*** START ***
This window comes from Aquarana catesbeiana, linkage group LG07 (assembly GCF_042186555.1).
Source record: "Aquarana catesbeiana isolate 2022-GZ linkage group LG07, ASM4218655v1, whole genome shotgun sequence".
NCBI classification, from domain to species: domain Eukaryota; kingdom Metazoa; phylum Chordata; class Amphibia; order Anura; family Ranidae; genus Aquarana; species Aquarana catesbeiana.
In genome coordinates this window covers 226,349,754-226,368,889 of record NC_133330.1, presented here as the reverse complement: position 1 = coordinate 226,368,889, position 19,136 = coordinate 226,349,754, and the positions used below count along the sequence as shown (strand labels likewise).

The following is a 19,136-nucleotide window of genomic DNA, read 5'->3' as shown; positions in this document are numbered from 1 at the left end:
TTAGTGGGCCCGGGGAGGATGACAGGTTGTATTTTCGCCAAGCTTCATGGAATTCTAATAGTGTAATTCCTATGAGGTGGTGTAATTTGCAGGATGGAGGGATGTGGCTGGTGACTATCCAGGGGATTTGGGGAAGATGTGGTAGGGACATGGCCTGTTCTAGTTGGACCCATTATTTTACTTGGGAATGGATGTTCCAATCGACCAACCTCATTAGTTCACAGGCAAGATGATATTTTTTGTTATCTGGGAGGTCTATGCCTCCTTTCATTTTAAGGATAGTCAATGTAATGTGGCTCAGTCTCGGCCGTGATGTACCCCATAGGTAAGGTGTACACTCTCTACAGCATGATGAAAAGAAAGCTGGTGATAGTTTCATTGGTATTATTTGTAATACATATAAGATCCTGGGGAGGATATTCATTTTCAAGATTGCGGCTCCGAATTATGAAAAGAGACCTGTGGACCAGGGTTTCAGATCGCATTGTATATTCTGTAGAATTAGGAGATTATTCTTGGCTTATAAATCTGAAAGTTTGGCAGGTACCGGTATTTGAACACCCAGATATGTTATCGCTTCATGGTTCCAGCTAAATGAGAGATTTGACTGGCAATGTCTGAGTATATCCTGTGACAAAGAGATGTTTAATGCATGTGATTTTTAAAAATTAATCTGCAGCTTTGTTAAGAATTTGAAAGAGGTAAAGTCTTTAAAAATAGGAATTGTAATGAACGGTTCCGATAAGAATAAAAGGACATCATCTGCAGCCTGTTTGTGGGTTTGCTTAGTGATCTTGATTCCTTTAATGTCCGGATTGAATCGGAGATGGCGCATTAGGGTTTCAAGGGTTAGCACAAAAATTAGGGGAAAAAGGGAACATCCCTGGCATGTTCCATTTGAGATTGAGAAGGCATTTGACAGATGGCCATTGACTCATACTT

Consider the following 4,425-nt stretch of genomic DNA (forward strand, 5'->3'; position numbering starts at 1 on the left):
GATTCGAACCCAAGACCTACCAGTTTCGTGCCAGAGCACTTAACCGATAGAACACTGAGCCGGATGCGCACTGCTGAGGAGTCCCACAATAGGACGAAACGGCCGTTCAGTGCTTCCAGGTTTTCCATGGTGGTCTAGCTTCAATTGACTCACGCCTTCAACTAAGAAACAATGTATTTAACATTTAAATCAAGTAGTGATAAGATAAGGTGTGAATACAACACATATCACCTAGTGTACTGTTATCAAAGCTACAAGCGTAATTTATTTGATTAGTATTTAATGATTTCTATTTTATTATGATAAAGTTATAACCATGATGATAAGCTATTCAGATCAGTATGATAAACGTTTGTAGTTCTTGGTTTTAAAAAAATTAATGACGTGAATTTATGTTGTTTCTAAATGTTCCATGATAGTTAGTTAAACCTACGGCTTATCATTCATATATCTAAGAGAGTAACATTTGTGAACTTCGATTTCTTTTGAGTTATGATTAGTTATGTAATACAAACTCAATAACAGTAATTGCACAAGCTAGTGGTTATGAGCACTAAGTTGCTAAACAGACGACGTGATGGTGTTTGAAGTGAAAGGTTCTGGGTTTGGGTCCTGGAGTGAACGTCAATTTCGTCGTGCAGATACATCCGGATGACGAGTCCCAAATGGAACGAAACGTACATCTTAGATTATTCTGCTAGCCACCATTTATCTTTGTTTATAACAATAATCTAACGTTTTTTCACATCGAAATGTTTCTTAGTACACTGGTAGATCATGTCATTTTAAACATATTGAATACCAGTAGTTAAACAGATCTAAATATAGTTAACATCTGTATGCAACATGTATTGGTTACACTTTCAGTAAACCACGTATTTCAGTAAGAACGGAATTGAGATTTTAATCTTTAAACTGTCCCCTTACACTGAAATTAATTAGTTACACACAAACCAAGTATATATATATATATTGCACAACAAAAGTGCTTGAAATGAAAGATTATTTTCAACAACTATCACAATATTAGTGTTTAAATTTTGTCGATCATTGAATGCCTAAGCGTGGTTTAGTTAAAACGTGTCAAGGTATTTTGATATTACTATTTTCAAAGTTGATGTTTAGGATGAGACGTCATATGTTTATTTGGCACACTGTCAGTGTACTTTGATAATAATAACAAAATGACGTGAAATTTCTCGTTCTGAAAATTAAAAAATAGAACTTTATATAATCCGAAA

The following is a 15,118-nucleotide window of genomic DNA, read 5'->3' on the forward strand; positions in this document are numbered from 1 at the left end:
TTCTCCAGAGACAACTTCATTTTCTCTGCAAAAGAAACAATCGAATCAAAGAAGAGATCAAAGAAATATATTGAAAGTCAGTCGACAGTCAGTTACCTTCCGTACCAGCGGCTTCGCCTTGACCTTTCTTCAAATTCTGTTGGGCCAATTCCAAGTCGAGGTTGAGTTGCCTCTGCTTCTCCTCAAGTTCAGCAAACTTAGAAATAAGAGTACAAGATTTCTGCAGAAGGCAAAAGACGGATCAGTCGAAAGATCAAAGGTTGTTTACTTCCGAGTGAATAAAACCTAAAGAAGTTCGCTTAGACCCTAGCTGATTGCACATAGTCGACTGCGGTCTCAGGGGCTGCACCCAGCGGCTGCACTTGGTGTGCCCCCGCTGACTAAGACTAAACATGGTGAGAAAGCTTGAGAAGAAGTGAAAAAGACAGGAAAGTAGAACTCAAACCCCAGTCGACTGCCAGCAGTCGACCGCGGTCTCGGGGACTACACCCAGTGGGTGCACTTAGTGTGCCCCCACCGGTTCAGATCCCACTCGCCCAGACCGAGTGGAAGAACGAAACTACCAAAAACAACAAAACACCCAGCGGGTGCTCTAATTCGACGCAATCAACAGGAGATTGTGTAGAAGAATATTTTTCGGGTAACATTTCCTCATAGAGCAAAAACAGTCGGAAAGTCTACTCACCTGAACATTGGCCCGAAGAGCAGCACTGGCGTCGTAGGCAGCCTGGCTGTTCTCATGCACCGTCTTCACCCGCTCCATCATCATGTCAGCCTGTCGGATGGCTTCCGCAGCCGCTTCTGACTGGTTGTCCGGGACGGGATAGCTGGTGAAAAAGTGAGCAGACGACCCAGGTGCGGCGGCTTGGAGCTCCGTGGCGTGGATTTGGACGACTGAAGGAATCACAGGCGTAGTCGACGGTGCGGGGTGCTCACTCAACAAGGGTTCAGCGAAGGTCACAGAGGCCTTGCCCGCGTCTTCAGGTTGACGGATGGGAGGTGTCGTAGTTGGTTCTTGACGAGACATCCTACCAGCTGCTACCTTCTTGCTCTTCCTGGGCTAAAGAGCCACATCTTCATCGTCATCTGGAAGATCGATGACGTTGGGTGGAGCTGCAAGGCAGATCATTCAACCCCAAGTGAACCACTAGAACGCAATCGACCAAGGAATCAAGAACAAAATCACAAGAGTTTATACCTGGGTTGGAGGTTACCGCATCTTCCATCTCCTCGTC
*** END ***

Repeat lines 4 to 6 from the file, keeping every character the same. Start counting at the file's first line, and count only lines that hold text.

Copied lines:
In genome coordinates this window covers 226,349,754-226,368,889 of record NC_133330.1, presented here as the reverse complement: position 1 = coordinate 226,368,889, position 19,136 = coordinate 226,349,754, and the positions used below count along the sequence as shown (strand labels likewise).

The following is a 19,136-nucleotide window of genomic DNA, read 5'->3' as shown; positions in this document are numbered from 1 at the left end:
TTAGTGGGCCCGGGGAGGATGACAGGTTGTATTTTCGCCAAGCTTCATGGAATTCTAATAGTGTAATTCCTATGAGGTGGTGTAATTTGCAGGATGGAGGGATGTGGCTGGTGACTATCCAGGGGATTTGGGGAAGATGTGGTAGGGACATGGCCTGTTCTAGTTGGACCCATTATTTTACTTGGGAATGGATGTTCCAATCGACCAACCTCATTAGTTCACAGGCAAGATGATATTTTTTGTTATCTGGGAGGTCTATGCCTCCTTTCATTTTAAGGATAGTCAATGTAATGTGGCTCAGTCTCGGCCGTGATGTACCCCATAGGTAAGGTGTACACTCTCTACAGCATGATGAAAAGAAAGCTGGTGATAGTTTCATTGGTATTATTTGTAATACATATAAGATCCTGGGGAGGATATTCATTTTCAAGATTGCGGCTCCGAATTATGAAAAGAGACCTGTGGACCAGGGTTTCAGATCGCATTGTATATTCTGTAGAATTAGGAGATTATTCTTGGCTTATAAATCTGAAAGTTTGGCAGGTACCGGTATTTGAACACCCAGATATGTTATCGCTTCATGGTTCCAGCTAAATGAGAGATTTGACTGGCAATGTCTGAGTATATCCTGTGACAAAGAGATGTTTAATGCATGTGATTTTTAAAAATTAATCTGCAGCTTTGTTAAGAATTTGAAAGAGGTAAAGTCTTTAAAAATAGGAATTGTAATGAACGGTTCCGATAAGAATAAAAGGACATCATCTGCAGCCTGTTTGTGGGTTTGCTTAGTGATCTTGATTCCTTTAATGTCCGGATTGAATCGGAGATGGCGCATTAGGGTTTCAAGGGTTAGCACAAAAATTAGGGGAAAAAGGGAACATCCCTGGCATGTTCCATTTGAGATTGAGAAGGCATTTGACAGATGGCCATTGACTCATACTT